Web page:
I have continued counseling others, continued teaching and just gave a workshop with my friend Sharon Bagley. I write my blog about other things than my health. I’m helping others with their books. I’m writing the final draft of Spiritual Practice, a book I started last year.
So that is my program for recovery. I am very determined and never think of giving up. I comply with the medical advice. I pray daily for recovery and ask others to pray for me as well. I take good care of my diet and exercise. I keep cheerful and help others when I can. Most of all – I remember that I am more than a diagnosis – I am alive and well and living my life NOW.
Do I agree with this program?
How do I behave if I have a health issue?
What is my relationship to my doctors like?
A friend called and said she liked my blog about King’s Day and she thought it was great to suggest that we pray for someone other than ourselves and our immediate concerns. I asked her what group she’d chosen to pray for and she answered, “The mentally ill – you forgot them.”
She’s right. There is much to be done for the mentally ill. Between prejudice, ignorance, shame and secrecy, to say nothing of dysfunctional laws, there is a lot improvement needed. Believe me, it is very difficult to identify the problem of mental illness and then very difficult to get effective help. It is also difficult for the loved ones of the mentally ill to help them manage their treatment. The mentally ill and their caregivers are a good group to pray for.
Generally, I have been pleased by the response to my last blog about Martin Luther King Day and the many social issues that still need to be resolved. Several people have said they would choose a group and pray for them on a regular basis. One person chose to pray for all the single mothers in this country and that is another group I left out who can use help.
Everyone who responded seemed to agree that prayer is action and that it is effective. They also seemed to be willing to pray for people they didn’t know personally. I was happy for that response because I thinks it helps us stretch our consciousness and understand that we are all One, living in a spiritiual world.
I am also pleased that everyone who responded seemed to recognize the fact that Dr. King was concerned about all the people who were less than powerful on the social scale. It is instructive that King was killed while speaking to a Union group that included blacks and whites. His last years were spent working for all poor people and against the war in Vietnam. I feel fortunate to have such informed and committed readers.
This morning, I was reading Dr. Carol Carnes’s book, The Way In and she quotes former President, Jimmy Carter who said, “Peace, like war, must be waged.”
She continues on page 136 to instruct us how to pray for others. Dr. Carol says, “There is something about seeing oneself and all people as citizens of the same universe, as the people of planet Earth, as spiritual equals and human partners, that unblocks the best of us and frees us to live on a higher level.”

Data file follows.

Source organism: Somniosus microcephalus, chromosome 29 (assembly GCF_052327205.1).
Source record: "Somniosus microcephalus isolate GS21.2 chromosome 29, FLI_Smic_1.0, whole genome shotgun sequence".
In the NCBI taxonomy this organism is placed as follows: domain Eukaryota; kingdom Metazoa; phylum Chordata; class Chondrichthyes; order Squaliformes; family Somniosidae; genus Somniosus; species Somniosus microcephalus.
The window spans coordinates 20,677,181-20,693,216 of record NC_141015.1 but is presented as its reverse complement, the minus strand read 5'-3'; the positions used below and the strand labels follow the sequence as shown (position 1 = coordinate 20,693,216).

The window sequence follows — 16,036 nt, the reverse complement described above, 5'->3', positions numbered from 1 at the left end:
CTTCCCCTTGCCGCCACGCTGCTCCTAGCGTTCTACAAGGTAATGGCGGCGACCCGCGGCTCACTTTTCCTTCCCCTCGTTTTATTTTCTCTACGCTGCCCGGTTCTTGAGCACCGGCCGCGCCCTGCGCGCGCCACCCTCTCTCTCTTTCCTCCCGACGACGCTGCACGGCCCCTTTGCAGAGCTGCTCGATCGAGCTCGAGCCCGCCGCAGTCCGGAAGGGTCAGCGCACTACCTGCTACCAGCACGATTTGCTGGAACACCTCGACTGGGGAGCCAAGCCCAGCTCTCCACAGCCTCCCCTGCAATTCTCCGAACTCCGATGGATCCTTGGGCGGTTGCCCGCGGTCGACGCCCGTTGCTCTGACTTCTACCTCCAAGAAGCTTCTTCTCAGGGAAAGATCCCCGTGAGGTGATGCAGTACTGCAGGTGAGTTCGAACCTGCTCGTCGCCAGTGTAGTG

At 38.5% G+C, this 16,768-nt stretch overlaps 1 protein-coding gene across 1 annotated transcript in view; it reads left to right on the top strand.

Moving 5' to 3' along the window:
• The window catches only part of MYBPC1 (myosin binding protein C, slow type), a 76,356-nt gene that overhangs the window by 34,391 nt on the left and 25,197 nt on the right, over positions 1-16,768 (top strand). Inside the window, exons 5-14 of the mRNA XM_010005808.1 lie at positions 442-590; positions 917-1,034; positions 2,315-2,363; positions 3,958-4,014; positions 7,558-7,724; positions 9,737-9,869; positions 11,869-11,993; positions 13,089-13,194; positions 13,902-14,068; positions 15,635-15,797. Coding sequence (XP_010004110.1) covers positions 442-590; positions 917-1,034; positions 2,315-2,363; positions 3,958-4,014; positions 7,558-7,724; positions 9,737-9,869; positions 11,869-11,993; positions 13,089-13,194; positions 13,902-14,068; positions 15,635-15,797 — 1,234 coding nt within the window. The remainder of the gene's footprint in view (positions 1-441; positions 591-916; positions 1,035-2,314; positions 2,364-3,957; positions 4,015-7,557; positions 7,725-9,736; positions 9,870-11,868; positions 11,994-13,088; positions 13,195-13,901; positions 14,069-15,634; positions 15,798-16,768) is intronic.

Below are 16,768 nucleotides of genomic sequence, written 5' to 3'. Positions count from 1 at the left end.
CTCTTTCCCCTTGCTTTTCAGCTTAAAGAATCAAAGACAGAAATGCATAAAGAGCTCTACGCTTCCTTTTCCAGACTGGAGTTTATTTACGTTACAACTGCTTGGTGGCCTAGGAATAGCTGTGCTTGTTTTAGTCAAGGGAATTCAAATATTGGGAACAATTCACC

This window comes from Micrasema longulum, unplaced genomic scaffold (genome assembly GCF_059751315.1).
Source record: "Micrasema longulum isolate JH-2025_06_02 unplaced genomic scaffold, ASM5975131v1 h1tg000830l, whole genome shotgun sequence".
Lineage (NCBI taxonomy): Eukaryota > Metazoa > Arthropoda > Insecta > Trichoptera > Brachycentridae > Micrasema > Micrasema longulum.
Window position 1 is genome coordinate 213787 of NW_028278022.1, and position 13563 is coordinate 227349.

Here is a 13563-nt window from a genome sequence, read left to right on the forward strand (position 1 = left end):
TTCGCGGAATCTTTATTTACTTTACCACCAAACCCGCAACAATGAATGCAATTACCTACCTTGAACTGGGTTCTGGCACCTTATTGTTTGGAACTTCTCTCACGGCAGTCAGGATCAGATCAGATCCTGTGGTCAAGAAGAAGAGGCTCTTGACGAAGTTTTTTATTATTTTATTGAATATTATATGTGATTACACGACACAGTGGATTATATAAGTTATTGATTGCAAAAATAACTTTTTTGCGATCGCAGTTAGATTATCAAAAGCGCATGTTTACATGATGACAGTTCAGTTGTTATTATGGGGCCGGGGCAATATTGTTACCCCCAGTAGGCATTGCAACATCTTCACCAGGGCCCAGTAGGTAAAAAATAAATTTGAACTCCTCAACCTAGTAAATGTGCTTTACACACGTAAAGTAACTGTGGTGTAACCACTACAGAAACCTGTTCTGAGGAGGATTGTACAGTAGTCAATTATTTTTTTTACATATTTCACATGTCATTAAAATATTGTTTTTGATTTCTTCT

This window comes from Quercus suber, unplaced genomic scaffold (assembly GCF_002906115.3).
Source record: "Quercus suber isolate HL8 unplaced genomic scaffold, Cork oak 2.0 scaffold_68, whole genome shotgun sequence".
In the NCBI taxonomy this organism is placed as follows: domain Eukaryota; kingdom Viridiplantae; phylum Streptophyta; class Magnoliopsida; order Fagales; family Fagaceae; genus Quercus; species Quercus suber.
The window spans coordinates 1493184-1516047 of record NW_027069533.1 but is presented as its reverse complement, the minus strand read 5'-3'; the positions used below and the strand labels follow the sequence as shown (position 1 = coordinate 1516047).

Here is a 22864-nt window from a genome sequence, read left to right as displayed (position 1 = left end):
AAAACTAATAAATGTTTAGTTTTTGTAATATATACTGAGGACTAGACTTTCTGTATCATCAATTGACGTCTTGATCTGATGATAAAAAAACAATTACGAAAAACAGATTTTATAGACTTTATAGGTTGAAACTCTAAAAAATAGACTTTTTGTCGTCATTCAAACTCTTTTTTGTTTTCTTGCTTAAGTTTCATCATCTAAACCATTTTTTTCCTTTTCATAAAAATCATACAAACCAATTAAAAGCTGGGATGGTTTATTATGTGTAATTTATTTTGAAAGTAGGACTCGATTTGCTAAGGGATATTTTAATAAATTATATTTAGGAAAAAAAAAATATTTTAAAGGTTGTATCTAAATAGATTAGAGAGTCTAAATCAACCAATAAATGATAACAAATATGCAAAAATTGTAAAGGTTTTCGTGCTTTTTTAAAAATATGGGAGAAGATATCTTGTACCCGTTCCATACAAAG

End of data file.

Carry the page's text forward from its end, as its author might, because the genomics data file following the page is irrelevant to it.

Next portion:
When we pray for others, we need to see them as equals. We may know more about how to get along in the world than they do but we are equals in the sight of God. We need to see the people we choose to pray for as perfect, whole and complete in the eyes of God while claiming their highest and best good for them on the earthly level.
We do not pray as though we are the judges or as though we know all the answers. We simply speak to God (or Higher Power) for them and we accept the best for them. We may want to visualize them as comfortable, well fed, cared for and having peace of mind.
I have used the following prayer for someone I know who used to have trouble navigating in the world. I say, “The Light of God leads him, the Love of God surrounds and comforts him, the wisdom of God guides him on his path.” Over a period of years, this person has made tremendous strides in his life and I like to think my prayers were helpful. Since my prayers were made in love and didn’t give advice, I’m certain they were a piece of the recovery process.
Praying for another person without judgment and without trying to direct his life will be very good for you. The action of prayer works in exactly the same way that the law of attraction works in every aspect of your life. You hear it all the time, “What you give away comes back to you.” It works with money and it works with love and it works with everything else. For example, you give away a smile and a smile comes back to you.
The law of attraction works when you are praying for another person because we are all One and we are living in the Oneness of God. When you pray for peace and happiness for another person it will go to the other person in the amount and manner that he can accept. It will also come back to you.
Praying for another person must be done with a clean heart. You want to connect to God and to the people you’ve chosen to pray for with a sense of love. You cannot pray from a platform or pedestal and expect it to work. Love is the key to unlocking the creative energy of the universe. Separation slows everything down. Check your attitude before you begin. You may want to pray for yourself to open up your own heart first.
Please make sure your attitude is not “Oh, you poor dear!” See the person or persons as being the same beloved child of God that you are. Situations are different but the essence of the person is the same. We are all spiritual beings having a human experience. We are all connected in God. We are one with God and that is good news.
Can I pray for people without judgment?
Can I see God in every person?